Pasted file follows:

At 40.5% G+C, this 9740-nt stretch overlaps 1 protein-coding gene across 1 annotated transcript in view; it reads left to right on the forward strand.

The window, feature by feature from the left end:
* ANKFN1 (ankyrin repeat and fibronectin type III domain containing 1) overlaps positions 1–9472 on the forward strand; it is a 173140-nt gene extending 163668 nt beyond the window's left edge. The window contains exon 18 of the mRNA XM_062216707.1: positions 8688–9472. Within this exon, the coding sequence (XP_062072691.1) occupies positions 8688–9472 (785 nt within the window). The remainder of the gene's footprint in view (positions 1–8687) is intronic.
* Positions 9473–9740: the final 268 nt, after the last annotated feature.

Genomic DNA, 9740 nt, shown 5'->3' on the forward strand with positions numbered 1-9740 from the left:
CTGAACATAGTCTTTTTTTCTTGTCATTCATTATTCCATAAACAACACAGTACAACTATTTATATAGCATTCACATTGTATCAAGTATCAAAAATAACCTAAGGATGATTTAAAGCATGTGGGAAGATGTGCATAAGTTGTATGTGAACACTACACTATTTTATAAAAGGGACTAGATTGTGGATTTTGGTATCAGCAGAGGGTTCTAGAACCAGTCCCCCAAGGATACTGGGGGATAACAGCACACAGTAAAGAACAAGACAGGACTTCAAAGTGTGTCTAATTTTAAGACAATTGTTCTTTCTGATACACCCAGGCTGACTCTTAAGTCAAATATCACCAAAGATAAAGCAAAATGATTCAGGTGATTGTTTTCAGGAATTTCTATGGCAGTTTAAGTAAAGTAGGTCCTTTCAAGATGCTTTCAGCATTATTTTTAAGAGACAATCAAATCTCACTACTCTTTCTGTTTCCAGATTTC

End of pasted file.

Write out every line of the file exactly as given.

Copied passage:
At 40.5% G+C, this 9740-nt stretch overlaps 1 protein-coding gene across 1 annotated transcript in view; it reads left to right on the forward strand.

The window, feature by feature from the left end:
* ANKFN1 (ankyrin repeat and fibronectin type III domain containing 1) overlaps positions 1–9472 on the forward strand; it is a 173140-nt gene extending 163668 nt beyond the window's left edge. The window contains exon 18 of the mRNA XM_062216707.1: positions 8688–9472. Within this exon, the coding sequence (XP_062072691.1) occupies positions 8688–9472 (785 nt within the window). The remainder of the gene's footprint in view (positions 1–8687) is intronic.
* Positions 9473–9740: the final 268 nt, after the last annotated feature.

Genomic DNA, 9740 nt, shown 5'->3' on the forward strand with positions numbered 1-9740 from the left:
CTGAACATAGTCTTTTTTTCTTGTCATTCATTATTCCATAAACAACACAGTACAACTATTTATATAGCATTCACATTGTATCAAGTATCAAAAATAACCTAAGGATGATTTAAAGCATGTGGGAAGATGTGCATAAGTTGTATGTGAACACTACACTATTTTATAAAAGGGACTAGATTGTGGATTTTGGTATCAGCAGAGGGTTCTAGAACCAGTCCCCCAAGGATACTGGGGGATAACAGCACACAGTAAAGAACAAGACAGGACTTCAAAGTGTGTCTAATTTTAAGACAATTGTTCTTTCTGATACACCCAGGCTGACTCTTAAGTCAAATATCACCAAAGATAAAGCAAAATGATTCAGGTGATTGTTTTCAGGAATTTCTATGGCAGTTTAAGTAAAGTAGGTCCTTTCAAGATGCTTTCAGCATTATTTTTAAGAGACAATCAAATCTCACTACTCTTTCTGTTTCCAGATTTC